When Christmas morning dawns at the Lairson’s home, the greatest gift won’t be nestled under the tree. Instead he’ll be sleeping in a crib in a room down the hallway with a ventilator rhythmically rising and falling and a nurse watching over him.
After nearly a year of wrangling with doctors, specialists, insurance officials, and social workers, Amber and Cliff Lairson finally won their fight and brought their 17-month-old son Preston home to Turlock in early December.
“Waking up Christmas morning with all of us together under the same roof, is going to be such a blessing,” Cliff said.
Preston is the couple’s third child — joining daughters Chloe, 7, and Avery, 4. The couple was ecstatic when they learned they were expecting and were preparing for their new bundle of joy when a diagnosis swept the ground out from underneath them.
A sonogram during Amber’s 23rd week revealed a birth defect that doctors quickly diagnosed as spina bifida.
Spina bifida is a condition in which the spinal cord and backbone don’t close before birth, leaving an open area. The condition usually occurs at the end of the first month and can vary in severity. Some cases can be treated fairly easy, while others, like Preston’s case, can cause severe complications. The underlying cause of spina bifida remains unknown. Some research has suggested genes play a role, while other evidence points to outside factors like the mother’s health and environment.
“The diagnosis at first was overwhelming,” Amber said. “There were a lot of days and nights of tears. The first option that was given to us was to abort, but that was never a choice for us. We decided that we would make ourselves as knowledgeable as we could be and pray for the best. We knew he was going to be a very fragile case.”
When Preston was born the Lairsons learned the complications were greater than expected. The spina bifida had pulled down on Preston’s cerebellum, causing a Chiari malformation. As a result, the newborn was diagnosed with breathing apnea and he didn’t possess the ability to swallow and was placed on a ventilator and given a feeding tube.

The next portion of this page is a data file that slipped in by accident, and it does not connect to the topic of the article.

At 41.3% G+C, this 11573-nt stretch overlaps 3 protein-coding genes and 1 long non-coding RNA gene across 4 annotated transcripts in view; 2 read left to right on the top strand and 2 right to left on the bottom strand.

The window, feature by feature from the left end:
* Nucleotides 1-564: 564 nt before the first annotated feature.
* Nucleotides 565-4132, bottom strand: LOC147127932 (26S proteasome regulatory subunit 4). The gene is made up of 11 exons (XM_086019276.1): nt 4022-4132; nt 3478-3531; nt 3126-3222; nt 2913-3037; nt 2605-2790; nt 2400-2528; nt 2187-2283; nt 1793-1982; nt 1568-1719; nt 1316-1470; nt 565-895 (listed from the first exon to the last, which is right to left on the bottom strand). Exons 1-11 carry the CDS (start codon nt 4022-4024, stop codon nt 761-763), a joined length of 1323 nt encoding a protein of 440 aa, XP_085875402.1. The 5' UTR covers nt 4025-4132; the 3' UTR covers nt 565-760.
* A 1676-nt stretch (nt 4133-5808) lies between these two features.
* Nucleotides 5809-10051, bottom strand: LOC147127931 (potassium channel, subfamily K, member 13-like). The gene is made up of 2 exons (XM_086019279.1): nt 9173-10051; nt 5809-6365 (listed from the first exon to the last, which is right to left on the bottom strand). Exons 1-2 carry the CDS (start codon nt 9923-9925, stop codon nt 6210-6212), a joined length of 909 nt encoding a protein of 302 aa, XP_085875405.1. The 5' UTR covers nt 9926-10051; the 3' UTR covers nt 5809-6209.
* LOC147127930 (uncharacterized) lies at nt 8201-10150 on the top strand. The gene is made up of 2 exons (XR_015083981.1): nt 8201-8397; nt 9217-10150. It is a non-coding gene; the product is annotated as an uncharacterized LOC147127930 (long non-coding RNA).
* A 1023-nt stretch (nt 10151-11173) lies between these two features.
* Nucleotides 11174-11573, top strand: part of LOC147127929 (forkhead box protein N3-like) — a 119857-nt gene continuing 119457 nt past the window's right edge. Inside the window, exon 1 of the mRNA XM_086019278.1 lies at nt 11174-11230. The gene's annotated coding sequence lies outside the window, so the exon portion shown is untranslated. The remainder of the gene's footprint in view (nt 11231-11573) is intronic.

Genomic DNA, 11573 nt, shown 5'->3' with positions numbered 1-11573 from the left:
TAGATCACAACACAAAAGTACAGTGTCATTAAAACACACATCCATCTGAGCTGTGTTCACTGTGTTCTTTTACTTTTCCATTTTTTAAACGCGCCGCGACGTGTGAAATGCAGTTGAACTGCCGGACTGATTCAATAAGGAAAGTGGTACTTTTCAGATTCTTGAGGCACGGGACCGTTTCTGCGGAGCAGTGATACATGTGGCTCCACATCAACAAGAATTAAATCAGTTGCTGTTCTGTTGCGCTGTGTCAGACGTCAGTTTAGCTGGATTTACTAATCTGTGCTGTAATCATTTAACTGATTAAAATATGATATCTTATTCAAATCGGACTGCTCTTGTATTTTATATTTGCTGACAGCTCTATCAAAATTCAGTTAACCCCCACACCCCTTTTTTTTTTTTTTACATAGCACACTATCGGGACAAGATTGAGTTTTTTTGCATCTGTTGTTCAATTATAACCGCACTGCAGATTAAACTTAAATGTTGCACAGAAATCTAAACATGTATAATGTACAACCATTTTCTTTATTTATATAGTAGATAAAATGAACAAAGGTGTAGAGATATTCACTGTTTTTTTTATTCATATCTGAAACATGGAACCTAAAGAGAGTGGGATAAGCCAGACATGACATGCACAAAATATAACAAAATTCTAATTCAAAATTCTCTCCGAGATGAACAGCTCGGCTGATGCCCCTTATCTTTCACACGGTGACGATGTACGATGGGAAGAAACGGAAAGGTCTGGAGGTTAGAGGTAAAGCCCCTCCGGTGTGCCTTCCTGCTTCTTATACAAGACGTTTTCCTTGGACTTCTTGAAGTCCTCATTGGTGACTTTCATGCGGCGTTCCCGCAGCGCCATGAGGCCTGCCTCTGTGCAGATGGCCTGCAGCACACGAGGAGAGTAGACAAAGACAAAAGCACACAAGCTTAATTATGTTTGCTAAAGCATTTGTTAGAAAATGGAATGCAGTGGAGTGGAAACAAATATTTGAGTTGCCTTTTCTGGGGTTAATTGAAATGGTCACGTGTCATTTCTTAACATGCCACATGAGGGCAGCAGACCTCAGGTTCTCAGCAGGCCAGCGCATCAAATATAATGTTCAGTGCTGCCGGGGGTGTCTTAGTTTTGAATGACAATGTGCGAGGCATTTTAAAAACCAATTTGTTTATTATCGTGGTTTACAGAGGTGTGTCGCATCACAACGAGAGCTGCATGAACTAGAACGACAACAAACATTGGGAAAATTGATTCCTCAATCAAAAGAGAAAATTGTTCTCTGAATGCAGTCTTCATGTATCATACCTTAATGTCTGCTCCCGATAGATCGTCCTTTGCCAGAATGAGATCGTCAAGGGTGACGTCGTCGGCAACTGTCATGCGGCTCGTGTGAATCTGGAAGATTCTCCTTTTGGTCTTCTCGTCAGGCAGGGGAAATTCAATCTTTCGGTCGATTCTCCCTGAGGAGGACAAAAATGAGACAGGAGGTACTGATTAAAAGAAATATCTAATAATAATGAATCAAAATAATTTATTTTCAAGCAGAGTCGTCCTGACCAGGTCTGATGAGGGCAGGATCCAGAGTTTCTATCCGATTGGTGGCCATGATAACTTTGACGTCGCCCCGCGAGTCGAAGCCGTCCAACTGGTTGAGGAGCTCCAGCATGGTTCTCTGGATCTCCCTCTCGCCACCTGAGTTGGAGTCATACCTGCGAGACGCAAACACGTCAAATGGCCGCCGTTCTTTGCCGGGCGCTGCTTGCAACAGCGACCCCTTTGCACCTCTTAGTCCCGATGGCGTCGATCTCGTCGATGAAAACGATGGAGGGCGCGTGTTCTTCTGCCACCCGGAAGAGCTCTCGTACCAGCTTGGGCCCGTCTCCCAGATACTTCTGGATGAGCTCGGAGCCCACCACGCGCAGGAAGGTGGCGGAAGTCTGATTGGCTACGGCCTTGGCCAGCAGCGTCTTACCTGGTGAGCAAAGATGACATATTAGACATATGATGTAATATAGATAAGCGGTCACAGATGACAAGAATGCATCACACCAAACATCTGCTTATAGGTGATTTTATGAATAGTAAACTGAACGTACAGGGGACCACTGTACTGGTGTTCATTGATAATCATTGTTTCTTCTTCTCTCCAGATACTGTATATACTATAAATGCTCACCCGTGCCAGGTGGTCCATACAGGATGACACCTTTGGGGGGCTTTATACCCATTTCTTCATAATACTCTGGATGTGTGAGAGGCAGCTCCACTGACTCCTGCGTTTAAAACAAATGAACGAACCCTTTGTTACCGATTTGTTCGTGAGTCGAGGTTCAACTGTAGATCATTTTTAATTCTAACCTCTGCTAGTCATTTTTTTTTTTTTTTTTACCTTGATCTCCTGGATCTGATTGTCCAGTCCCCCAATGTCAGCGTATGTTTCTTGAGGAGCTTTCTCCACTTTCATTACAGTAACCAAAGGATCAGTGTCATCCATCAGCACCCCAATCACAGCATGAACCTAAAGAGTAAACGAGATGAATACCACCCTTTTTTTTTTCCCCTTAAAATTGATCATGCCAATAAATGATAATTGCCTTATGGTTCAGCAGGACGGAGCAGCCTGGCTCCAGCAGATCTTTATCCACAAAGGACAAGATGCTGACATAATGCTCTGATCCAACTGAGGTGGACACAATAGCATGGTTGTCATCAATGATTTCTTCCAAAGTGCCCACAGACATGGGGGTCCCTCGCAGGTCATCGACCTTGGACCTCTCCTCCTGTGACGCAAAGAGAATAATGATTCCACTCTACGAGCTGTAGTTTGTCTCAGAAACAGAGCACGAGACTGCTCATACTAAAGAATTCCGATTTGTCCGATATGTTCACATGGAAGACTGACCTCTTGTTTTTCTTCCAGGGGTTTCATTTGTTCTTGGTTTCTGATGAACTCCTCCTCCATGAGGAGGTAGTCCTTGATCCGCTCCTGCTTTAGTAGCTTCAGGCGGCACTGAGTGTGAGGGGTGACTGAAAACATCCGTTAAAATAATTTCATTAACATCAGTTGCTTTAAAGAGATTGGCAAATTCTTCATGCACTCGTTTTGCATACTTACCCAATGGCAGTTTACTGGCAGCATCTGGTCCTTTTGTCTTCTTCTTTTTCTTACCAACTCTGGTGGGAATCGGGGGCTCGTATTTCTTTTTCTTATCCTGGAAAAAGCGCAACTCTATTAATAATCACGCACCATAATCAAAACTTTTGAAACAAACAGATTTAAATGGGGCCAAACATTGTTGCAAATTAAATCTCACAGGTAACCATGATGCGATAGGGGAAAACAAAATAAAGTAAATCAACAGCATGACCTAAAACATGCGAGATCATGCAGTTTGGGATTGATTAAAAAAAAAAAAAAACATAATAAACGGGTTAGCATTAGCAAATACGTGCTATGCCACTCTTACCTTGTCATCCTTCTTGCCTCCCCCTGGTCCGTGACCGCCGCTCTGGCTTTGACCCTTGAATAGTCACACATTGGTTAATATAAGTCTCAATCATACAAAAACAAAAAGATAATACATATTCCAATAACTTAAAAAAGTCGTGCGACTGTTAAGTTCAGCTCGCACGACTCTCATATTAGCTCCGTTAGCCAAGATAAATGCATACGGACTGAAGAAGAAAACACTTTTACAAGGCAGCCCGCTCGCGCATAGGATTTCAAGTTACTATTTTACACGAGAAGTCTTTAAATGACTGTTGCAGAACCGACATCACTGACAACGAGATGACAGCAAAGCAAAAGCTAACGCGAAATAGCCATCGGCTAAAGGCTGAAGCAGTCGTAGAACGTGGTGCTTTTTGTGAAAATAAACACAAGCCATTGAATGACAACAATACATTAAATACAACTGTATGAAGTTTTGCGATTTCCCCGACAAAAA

“I remember we went into a room and there were 10 different doctors sitting around a table and they handed us a box of tissues and started talking to us about pulling the plug,” Cliff said. “I said right then, ‘don’t ever mention that again. He’s staying with us until the good Lord decides to take him.’”
Preston underwent several successive surgeries, including the placement of a shunt and a tracheotomy. At the age of 6 months he was transferred from the University of California San Francisco hospital to a long-term care facility in the Bay Area, where the Lairson’s were told he would likely remain for the rest of his life, however long that might be.
“It was heartbreaking,” Amber recalled. “You don’t expect to have a baby and not come home with him.”
The Lairsons were not satisfied with the quality of care at the facility and when Preston developed two hernias they upped their efforts and successfully had him moved to another care facility in the Bay Area, one that specializes in the long-term care of children.
But the experience of the first facility left the Lairsons with bad memories and they said they started to have the initial inklings that Preston would be better off at home. However, they were a long ways from making that step.
“The second place was a great facility and had a lot more parent involvement, but it still wasn’t home,” Amber said. “We were constantly feeling torn between spending time with Preston and spending time at home with the girls. There were many nights spent crying.”